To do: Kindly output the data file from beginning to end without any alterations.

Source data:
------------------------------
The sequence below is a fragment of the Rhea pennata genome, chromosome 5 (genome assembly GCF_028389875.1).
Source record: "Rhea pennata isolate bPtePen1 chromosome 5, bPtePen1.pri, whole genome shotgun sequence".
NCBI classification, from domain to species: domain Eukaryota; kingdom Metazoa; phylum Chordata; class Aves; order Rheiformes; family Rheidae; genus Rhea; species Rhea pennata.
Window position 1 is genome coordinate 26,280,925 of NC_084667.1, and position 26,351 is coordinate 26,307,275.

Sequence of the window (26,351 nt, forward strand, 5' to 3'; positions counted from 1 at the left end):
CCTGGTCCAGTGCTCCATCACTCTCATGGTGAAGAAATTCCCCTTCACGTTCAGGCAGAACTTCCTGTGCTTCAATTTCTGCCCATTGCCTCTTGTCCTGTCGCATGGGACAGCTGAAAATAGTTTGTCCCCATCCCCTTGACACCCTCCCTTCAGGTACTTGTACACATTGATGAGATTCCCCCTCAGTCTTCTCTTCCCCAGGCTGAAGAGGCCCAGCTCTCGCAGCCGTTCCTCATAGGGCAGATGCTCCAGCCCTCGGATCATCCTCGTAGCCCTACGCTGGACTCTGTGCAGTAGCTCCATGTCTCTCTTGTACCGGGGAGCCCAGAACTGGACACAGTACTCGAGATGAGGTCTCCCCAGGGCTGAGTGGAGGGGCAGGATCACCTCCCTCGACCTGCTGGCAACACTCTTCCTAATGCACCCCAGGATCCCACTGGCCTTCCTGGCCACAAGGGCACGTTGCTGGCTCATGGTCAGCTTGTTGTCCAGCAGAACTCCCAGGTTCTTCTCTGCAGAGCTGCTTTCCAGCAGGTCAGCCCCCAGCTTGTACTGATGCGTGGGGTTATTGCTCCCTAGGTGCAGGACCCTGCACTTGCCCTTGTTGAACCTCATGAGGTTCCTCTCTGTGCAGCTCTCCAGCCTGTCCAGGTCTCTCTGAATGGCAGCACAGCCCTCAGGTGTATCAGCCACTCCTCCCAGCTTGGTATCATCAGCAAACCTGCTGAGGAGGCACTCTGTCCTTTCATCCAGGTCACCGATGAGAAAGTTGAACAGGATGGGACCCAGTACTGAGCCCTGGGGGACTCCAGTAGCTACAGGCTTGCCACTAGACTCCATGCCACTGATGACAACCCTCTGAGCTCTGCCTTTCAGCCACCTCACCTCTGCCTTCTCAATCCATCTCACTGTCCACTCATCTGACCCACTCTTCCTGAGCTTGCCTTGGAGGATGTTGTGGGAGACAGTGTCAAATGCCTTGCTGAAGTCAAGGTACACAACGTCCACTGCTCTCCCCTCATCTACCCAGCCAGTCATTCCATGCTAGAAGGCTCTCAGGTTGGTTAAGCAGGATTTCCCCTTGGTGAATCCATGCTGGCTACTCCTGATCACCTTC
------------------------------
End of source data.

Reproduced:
The sequence below is a fragment of the Rhea pennata genome, chromosome 5 (genome assembly GCF_028389875.1).
Source record: "Rhea pennata isolate bPtePen1 chromosome 5, bPtePen1.pri, whole genome shotgun sequence".
NCBI classification, from domain to species: domain Eukaryota; kingdom Metazoa; phylum Chordata; class Aves; order Rheiformes; family Rheidae; genus Rhea; species Rhea pennata.
Window position 1 is genome coordinate 26,280,925 of NC_084667.1, and position 26,351 is coordinate 26,307,275.

Sequence of the window (26,351 nt, forward strand, 5' to 3'; positions counted from 1 at the left end):
CCTGGTCCAGTGCTCCATCACTCTCATGGTGAAGAAATTCCCCTTCACGTTCAGGCAGAACTTCCTGTGCTTCAATTTCTGCCCATTGCCTCTTGTCCTGTCGCATGGGACAGCTGAAAATAGTTTGTCCCCATCCCCTTGACACCCTCCCTTCAGGTACTTGTACACATTGATGAGATTCCCCCTCAGTCTTCTCTTCCCCAGGCTGAAGAGGCCCAGCTCTCGCAGCCGTTCCTCATAGGGCAGATGCTCCAGCCCTCGGATCATCCTCGTAGCCCTACGCTGGACTCTGTGCAGTAGCTCCATGTCTCTCTTGTACCGGGGAGCCCAGAACTGGACACAGTACTCGAGATGAGGTCTCCCCAGGGCTGAGTGGAGGGGCAGGATCACCTCCCTCGACCTGCTGGCAACACTCTTCCTAATGCACCCCAGGATCCCACTGGCCTTCCTGGCCACAAGGGCACGTTGCTGGCTCATGGTCAGCTTGTTGTCCAGCAGAACTCCCAGGTTCTTCTCTGCAGAGCTGCTTTCCAGCAGGTCAGCCCCCAGCTTGTACTGATGCGTGGGGTTATTGCTCCCTAGGTGCAGGACCCTGCACTTGCCCTTGTTGAACCTCATGAGGTTCCTCTCTGTGCAGCTCTCCAGCCTGTCCAGGTCTCTCTGAATGGCAGCACAGCCCTCAGGTGTATCAGCCACTCCTCCCAGCTTGGTATCATCAGCAAACCTGCTGAGGAGGCACTCTGTCCTTTCATCCAGGTCACCGATGAGAAAGTTGAACAGGATGGGACCCAGTACTGAGCCCTGGGGGACTCCAGTAGCTACAGGCTTGCCACTAGACTCCATGCCACTGATGACAACCCTCTGAGCTCTGCCTTTCAGCCACCTCACCTCTGCCTTCTCAATCCATCTCACTGTCCACTCATCTGACCCACTCTTCCTGAGCTTGCCTTGGAGGATGTTGTGGGAGACAGTGTCAAATGCCTTGCTGAAGTCAAGGTACACAACGTCCACTGCTCTCCCCTCATCTACCCAGCCAGTCATTCCATGCTAGAAGGCTCTCAGGTTGGTTAAGCAGGATTTCCCCTTGGTGAATCCATGCTGGCTACTCCTGATCACCTTC